Public attention in the media has recently focused on asthma and allergy because of its rapidly increasing , affecting up to one in four urban children. According to the latest estimates, there are 38 millions allergy sufferers in Great Britain, and the numbers are increasing. Mites cause several forms of allergic diseases, including hay fever, asthma and eczema and also aggrevates atopic dermatitis. Mites are usually found in warm and humid locations, including beds. It is thought that inhalation of mites during sleep exposes the human body to some antigens which eventually induce hypersensitivity reaction. Dust mite allergens are thought to be among the heaviest dust allergens.

Vacuuming helps remove the residue, as does washing, however, vacuuming does not generally kill mites because they cling to the surface. The application of frequent vacuuming as a dust control measure may aggravate allergic asthmatic conditions because conventional vacuum cleaners blow some dust through the cleaner's bag into the air. Dust collection by conventional vacuums results in a significant increase in airborne concentrations.

Inhaled allergens derived from house dust mite faeces play a major role in allergic disease, especially in asthma. The number of people affected is rising throughout Great Britain (and indeed Europe and also worldwide), now impairing the health and quality of life of a substantial proportion of children, as well as many adults, and placing a significant burden on health services.

Allergy and asthma sufferers aren’t the only ones to benefit: Within a very short time, Roboclean washes the air and noticeably improves room climate. Dirt will not find it’s way back in your home.

Unfortunately for humans the happy house dust mite will cause endless problems which can lead to long term health problems.


  • House dust mite and mould cause itchy, runny noses. Congested chests, wheezing, coughing, tight chests, shortness of breath, watery, inflamed itchy eyes. Disturbed sleep, poor concentration and headaches.
  • House dust mite cause allergic reactions in 85% of children with asthma.
  • We sweat 1/3rd of a litre of water in bed every night producing the warm and humid environment in our beds which is perfect for the housedust mite.
  • The ideal room temperature should be set below 25 degrees as house dust mites like a warm environment.

With the worrying increase in allergy sufferers it is vital that people help themselves by using simple avoidance techniques and through Indoor Allergy Week Allergy UK will be highlighting ways in which everyday household tasks and equipment can be used to reduce the housedust mite population in our homes and thereby reduce the risk of developing asthma and eczema.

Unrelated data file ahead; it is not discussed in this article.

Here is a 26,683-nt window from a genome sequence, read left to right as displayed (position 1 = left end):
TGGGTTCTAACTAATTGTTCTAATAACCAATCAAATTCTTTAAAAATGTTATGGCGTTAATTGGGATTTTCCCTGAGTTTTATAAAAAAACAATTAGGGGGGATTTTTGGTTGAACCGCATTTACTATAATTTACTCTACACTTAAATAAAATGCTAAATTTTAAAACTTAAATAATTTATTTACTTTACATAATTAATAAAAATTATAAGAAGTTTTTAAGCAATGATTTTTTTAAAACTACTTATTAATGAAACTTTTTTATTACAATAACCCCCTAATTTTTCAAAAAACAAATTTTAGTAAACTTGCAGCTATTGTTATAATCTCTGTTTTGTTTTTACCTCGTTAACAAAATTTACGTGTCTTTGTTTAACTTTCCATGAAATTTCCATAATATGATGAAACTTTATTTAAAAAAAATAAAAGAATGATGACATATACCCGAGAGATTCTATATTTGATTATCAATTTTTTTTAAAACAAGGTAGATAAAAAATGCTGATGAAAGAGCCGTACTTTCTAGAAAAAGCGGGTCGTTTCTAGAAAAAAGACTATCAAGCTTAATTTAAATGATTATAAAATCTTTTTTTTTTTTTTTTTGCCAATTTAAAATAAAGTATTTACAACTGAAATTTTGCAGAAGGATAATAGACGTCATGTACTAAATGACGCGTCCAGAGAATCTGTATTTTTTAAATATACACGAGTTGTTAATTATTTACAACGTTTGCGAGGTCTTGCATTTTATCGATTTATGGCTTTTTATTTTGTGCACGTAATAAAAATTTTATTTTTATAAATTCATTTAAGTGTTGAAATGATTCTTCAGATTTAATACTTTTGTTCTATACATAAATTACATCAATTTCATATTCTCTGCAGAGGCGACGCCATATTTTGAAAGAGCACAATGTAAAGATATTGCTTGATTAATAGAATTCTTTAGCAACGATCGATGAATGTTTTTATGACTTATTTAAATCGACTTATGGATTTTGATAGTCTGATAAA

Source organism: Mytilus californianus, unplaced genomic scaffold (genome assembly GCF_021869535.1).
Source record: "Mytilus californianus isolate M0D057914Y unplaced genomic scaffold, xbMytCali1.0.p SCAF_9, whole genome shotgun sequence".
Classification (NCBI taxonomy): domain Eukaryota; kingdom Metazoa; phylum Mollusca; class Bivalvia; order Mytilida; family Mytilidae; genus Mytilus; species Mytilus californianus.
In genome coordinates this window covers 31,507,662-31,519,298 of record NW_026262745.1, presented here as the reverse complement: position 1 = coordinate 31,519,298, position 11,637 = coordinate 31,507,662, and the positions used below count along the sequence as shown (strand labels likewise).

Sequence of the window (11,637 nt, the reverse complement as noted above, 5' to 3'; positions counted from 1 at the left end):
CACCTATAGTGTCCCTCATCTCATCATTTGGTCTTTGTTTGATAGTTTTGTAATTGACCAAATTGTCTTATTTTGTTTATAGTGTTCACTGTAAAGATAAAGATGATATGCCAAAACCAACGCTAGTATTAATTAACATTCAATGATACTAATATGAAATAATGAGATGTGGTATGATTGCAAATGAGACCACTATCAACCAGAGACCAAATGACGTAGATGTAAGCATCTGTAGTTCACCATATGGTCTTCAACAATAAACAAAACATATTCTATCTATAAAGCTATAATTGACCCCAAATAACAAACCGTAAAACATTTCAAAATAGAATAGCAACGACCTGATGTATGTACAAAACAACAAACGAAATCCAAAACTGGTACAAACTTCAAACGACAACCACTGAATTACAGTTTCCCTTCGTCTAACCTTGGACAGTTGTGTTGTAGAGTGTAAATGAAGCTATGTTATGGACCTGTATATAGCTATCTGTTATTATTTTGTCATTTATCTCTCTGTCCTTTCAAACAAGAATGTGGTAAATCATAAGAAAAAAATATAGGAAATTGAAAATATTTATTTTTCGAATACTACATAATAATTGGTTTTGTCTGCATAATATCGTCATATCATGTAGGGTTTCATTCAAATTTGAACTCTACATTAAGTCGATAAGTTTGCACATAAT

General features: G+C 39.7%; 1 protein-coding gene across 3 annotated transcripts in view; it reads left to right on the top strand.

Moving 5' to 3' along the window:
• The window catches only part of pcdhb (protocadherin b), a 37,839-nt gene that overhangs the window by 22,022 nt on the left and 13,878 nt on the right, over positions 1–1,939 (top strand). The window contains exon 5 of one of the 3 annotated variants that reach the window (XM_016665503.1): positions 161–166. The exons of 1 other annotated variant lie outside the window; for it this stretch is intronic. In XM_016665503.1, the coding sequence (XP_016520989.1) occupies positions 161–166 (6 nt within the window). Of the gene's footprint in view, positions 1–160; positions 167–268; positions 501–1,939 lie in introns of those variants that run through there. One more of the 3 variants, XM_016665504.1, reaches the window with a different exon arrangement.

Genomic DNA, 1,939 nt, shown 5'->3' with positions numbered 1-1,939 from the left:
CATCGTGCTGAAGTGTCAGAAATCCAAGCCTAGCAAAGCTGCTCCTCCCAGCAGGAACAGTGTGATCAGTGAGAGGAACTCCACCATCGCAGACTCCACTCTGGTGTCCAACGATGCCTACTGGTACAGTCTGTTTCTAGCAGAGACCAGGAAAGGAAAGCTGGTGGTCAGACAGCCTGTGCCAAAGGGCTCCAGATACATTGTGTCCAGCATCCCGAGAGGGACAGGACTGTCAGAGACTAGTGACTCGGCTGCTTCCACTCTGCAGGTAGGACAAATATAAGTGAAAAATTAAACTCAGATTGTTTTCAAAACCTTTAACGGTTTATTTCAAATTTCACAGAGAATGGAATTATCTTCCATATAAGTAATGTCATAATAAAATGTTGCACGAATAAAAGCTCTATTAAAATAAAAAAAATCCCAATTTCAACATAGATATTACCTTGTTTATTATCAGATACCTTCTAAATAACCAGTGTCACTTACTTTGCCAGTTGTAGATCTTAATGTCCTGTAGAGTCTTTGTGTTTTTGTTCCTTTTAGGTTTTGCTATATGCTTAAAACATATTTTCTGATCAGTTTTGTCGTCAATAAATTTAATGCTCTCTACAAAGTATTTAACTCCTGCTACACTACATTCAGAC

Did you Know?

  • In your double bed you will be sleeping with 2 million house dust mites.
  • Your ordinary pillow will double in weight over six months due to house dust mite droppings.
  • Housedust mites live on the skins cells that we shed.
  • The house dust mite allergen comes mainly from their droppings and is so fine that it is easily airborne settling quickly into our pillows, mattresses, chairs, curtains and carpets.
  • Some manufacturers of household cleaning products have recognised the problem to such an extent that one company in particular have worked with Allergy UK to produce a range of high performance allergy control dusting cloths.
  • Look for products that hold the British Allergy Foundation Seal of Approval. These products have all been rigorously tested in a Scientific Laboratory and have had to achieve very high levels of removal/reduction of allergens.

Allergy is a disorder of the immune system which is a form of hypersensitivity.[1] Allergic reactions occur to normally harmless environmental substances known as allergens; these reactions are acquired, predictable, and rapid. Strictly, allergy is one of four forms of hypersensitivity and is called type I (or immediate) hypersensitivity. It is characterized by excessive activation of certain white blood cells called mast cells and basophils by a type of antibody known as IgE, resulting in an extreme inflammatory response. Common allergic reactions include eczema, hives, hay fever, asthma attacks, food allergies, and reactions to the venom of stinging insects such as wasps and bees.

Mild allergies like hay fever are highly prevalent in the human population and cause symptoms such as allergic conjunctivitis, itchiness, and runny nose. Allergies can play a major role in conditions such as asthma. In some people, severe allergies to environmental or dietary allergens or to medication may result in life-threatening anaphylactic reactions.

A variety of tests now exist to diagnose allergic conditions; these include testing the skin for responses to known allergens or analyzing the blood for the presence and levels of allergen-specific IgE. Treatments for allergies include allergen avoidance, use of anti-histamines, steroids or other oral medications, immunotherapy to desensitize the response to allergen, and targeted therapy.